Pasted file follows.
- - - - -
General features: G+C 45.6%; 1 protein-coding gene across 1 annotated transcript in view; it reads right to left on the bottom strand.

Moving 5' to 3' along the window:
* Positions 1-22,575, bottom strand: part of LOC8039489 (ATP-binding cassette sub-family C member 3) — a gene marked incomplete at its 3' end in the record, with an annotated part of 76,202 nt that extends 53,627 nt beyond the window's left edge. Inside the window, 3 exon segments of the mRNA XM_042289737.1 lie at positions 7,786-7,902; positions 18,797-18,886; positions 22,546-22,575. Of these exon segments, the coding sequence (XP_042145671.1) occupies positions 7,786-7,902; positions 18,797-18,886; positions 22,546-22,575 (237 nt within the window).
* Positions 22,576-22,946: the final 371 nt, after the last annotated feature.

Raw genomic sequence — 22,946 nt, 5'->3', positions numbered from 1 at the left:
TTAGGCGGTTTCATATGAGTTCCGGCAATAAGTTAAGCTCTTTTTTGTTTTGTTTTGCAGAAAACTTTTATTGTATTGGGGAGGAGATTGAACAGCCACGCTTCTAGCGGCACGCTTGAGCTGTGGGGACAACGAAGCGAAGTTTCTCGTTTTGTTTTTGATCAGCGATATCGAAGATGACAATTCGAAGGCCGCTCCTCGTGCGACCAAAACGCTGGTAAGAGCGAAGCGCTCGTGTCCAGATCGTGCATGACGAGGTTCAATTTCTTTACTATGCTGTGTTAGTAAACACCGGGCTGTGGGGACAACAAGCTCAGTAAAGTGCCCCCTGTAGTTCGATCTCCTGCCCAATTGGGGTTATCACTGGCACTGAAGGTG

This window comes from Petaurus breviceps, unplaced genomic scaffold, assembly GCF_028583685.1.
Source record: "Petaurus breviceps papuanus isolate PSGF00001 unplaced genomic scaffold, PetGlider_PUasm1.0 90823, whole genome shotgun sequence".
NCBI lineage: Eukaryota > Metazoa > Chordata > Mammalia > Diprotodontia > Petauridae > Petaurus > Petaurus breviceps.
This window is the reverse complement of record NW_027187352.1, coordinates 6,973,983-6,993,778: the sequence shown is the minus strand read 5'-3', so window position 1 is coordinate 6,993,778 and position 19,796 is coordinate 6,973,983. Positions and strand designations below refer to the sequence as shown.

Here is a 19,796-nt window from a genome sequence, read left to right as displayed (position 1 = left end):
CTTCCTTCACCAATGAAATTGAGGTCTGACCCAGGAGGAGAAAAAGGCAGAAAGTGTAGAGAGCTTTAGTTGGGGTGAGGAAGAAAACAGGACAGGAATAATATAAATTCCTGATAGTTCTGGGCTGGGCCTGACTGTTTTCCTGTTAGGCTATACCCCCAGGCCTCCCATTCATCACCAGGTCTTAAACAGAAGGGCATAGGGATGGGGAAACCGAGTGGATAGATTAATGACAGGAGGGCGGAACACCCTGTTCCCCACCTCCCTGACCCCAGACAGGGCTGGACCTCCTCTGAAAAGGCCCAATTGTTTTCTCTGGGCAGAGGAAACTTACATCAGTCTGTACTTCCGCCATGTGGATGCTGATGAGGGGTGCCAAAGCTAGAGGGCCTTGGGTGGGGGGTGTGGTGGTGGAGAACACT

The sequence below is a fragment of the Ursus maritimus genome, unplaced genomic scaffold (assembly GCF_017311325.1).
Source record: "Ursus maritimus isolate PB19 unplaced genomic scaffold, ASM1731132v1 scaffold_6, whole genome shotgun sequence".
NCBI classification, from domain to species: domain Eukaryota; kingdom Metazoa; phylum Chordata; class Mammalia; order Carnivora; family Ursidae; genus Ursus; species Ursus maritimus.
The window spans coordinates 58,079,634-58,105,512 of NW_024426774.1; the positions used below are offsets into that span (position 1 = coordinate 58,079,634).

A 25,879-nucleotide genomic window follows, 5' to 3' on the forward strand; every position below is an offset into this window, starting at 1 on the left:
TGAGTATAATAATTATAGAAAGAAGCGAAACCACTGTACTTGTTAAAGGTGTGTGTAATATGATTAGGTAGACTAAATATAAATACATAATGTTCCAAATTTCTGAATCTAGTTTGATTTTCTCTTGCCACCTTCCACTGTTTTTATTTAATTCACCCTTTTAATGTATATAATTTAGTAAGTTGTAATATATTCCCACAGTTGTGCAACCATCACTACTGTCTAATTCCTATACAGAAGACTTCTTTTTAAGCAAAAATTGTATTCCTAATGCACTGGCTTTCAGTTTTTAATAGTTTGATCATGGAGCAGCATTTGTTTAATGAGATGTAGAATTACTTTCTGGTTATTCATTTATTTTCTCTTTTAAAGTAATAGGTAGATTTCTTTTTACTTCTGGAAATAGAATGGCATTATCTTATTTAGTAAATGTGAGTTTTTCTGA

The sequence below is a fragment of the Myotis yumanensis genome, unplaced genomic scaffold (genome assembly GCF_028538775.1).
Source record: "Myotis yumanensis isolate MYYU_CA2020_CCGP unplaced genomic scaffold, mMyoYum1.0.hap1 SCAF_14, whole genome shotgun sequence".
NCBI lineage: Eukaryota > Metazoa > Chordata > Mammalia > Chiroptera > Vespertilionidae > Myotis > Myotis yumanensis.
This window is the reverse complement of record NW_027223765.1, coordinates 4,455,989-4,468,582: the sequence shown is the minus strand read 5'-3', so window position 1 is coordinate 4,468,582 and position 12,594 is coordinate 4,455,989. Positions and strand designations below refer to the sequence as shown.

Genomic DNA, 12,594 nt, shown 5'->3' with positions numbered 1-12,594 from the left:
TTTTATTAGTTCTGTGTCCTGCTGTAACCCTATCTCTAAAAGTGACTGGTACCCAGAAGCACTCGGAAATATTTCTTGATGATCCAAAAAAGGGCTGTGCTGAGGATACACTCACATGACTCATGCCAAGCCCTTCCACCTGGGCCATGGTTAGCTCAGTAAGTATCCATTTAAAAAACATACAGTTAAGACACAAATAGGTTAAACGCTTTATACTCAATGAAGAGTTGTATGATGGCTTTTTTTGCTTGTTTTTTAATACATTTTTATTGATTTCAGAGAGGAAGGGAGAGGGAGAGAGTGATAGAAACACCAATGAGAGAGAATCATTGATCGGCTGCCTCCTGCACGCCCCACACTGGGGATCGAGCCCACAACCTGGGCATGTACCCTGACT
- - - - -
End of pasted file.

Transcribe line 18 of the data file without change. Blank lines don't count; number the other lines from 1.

TGAGTATAATAATTATAGAAAGAAGCGAAACCACTGTACTTGTTAAAGGTGTGTGTAATATGATTAGGTAGACTAAATATAAATACATAATGTTCCAAATTTCTGAATCTAGTTTGATTTTCTCTTGCCACCTTCCACTGTTTTTATTTAATTCACCCTTTTAATGTATATAATTTAGTAAGTTGTAATATATTCCCACAGTTGTGCAACCATCACTACTGTCTAATTCCTATACAGAAGACTTCTTTTTAAGCAAAAATTGTATTCCTAATGCACTGGCTTTCAGTTTTTAATAGTTTGATCATGGAGCAGCATTTGTTTAATGAGATGTAGAATTACTTTCTGGTTATTCATTTATTTTCTCTTTTAAAGTAATAGGTAGATTTCTTTTTACTTCTGGAAATAGAATGGCATTATCTTATTTAGTAAATGTGAGTTTTTCTGA